“None of these functions include or can be deemed to include binding the Village Councils to international agreements between the Government of Guyana and third parties, with respect to their lands. The NTC is not the legal representative of the Indigenous Peoples of Guyana with respect to [this matter],” he says to Development Today.
Vasconcellos says this “casts doubt on the legitimacy of the credit issuance and sale.”
He adds that he is familiar with the provisions of the law cited by the Ministry of Natural Resources. “None of these provisions allows the National Toshaos Council to pass a resolution which compromises Village Lands, either directly or by inference,” he says. “It is my view that coordinating and integrating activities’ and ‘preparing strategies and plans for protection, conservation and sustainable management of village lands and natural resources,’ cannot be equated with entering into an agreement, compromising or endorsing international agreements which affect Village Lands that are communally held by the Indigenous Villages.”
Janette Bulkan, Guyanese forestry professor at the University of British Columbia, writes in Stabroek News along a similar vein: “I submit that the government of Guyana and its partner Winrock have illegally arrogated to themselves the rights vested solely in Amerindian land title holders … [The sale of credits to] the Hess Corporation … appears to be legally incorrect and the Board and shareholders of Hess could sue for misrepresentation in this sale.”
Fredericks does not rule out court action to challenge the credit scheme. He says to Development Today: “At some point we will have to take these things to the legal arena to test what is really indigenous peoples’ rights.”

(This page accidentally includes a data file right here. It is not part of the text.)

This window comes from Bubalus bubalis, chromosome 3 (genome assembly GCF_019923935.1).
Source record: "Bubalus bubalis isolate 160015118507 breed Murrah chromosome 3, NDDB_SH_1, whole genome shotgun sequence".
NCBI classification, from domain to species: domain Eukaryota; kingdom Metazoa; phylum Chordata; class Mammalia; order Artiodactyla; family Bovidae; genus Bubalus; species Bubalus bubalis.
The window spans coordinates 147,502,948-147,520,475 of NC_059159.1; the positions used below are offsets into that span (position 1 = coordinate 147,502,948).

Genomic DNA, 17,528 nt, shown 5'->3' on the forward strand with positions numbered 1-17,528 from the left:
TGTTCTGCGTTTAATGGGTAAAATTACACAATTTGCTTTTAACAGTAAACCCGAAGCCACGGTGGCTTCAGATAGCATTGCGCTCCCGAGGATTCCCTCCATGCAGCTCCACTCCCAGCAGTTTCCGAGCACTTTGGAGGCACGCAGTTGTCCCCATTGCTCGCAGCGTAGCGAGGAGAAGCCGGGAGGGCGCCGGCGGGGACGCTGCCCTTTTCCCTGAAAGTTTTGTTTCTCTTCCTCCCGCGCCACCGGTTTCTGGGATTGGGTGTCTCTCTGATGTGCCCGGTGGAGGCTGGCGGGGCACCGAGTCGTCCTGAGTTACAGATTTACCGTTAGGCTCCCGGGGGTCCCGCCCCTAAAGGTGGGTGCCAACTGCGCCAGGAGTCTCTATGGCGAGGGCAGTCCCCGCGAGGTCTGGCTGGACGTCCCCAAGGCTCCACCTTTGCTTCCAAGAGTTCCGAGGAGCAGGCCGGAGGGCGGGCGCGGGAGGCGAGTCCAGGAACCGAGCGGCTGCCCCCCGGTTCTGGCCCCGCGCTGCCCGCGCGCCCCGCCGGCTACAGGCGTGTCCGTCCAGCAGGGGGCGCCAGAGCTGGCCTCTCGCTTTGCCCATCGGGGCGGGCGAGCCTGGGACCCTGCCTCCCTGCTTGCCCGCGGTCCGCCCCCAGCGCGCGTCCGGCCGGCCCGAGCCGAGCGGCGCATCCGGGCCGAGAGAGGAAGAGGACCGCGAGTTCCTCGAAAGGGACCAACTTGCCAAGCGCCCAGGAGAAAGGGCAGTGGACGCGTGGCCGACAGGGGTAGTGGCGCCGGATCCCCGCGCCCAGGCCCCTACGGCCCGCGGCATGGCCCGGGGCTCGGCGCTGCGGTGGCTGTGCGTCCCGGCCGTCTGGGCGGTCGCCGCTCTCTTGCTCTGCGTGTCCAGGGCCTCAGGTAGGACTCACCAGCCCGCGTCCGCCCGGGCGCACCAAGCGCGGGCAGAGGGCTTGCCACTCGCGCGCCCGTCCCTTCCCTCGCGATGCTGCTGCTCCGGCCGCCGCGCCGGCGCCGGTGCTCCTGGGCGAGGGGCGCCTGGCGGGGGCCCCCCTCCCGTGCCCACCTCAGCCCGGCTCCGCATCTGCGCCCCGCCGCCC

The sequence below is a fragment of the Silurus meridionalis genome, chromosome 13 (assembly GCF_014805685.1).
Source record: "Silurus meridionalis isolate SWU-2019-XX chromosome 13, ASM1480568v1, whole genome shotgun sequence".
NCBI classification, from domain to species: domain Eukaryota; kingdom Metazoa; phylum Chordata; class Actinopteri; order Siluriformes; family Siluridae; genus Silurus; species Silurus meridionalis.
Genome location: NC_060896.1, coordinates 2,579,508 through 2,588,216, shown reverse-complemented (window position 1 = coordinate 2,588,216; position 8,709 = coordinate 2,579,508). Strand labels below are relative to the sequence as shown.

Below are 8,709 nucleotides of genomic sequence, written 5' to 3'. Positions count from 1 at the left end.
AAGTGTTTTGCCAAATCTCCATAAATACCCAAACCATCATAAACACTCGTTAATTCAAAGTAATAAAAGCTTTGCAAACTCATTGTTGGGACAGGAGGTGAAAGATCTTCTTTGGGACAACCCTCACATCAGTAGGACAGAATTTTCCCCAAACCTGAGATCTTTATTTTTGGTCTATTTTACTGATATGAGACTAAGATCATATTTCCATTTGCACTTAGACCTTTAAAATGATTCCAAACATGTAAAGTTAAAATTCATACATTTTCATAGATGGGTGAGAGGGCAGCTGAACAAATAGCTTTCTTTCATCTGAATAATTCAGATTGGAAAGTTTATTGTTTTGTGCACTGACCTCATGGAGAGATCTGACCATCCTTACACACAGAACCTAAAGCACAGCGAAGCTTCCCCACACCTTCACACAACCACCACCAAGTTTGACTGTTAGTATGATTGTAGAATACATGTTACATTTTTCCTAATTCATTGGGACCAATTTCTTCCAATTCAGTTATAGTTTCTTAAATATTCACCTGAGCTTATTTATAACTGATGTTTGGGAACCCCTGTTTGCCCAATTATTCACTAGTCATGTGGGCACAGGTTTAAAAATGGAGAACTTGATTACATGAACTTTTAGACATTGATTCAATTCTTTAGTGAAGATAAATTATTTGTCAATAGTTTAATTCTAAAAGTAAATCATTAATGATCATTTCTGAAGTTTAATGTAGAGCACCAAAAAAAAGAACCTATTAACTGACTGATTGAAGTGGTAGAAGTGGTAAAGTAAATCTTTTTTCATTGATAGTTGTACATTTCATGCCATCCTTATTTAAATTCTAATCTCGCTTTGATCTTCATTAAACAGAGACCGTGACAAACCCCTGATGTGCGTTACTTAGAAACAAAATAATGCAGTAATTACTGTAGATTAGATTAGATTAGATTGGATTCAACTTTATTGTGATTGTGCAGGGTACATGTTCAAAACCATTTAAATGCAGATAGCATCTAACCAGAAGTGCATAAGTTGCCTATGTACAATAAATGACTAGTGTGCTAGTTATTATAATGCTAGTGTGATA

Magerkuth says that during the independent validation and verification process, evidence was collected to determine whether or not each safeguard was upheld. “The evidence the auditors collected through documentation, meeting minutes, interviews, field visits and other sources led them to conclude that all safeguard provisions were met, and that a substantive, robust and extensive consultation process had been undertaken in the country. The evidence showed that Indigenous peoples from all of Guyana’s regions were consulted,” she says to Development Today.
Indigenous groups challenge this assertion. The Amerindian Peoples’ Association says that during the verification process, they submitted information to the ART Secretariat about the government’s “failure to comply” with the ART standard, but this was not taken seriously. “The responses given were vague and essentially disregarded our concerns,” they write in their press release. “That the ART Secretariat and the independent verifiers of the carbon credits … can simply dismiss this evidence as not relevant or the views of one NGO, points to a failed system of social and environmental safeguards and associated auditing.”
Communications Officer for the South Rupununi District Council, Immaculata Casimero from the Wapichan indigenous group, says indigenous communities in her region were not properly consulted when the strategy was adopted.
The South Rupununi District Council is mentioned specifically in a 16-page fact sheet published on December 15 by the government of Guyana in response to the criticism that has arisen following the credit issuance. It states that “thousands of [copies of the draft strategy] were distributed at the consultations and through various government agencies and NGOs such as the Amerindian Peoples Association (APA) and the South Rupununi District Development Council.” Under this, there is a photo of a consultation planning session on March 11, 2022, with members of the South Rupununi District Council.
Bholanath at the Guyanese Ministry of Natural Resources says the March 11 meeting was just a planning session, but it was followed by a consultation with South Rupununi villages held one week later.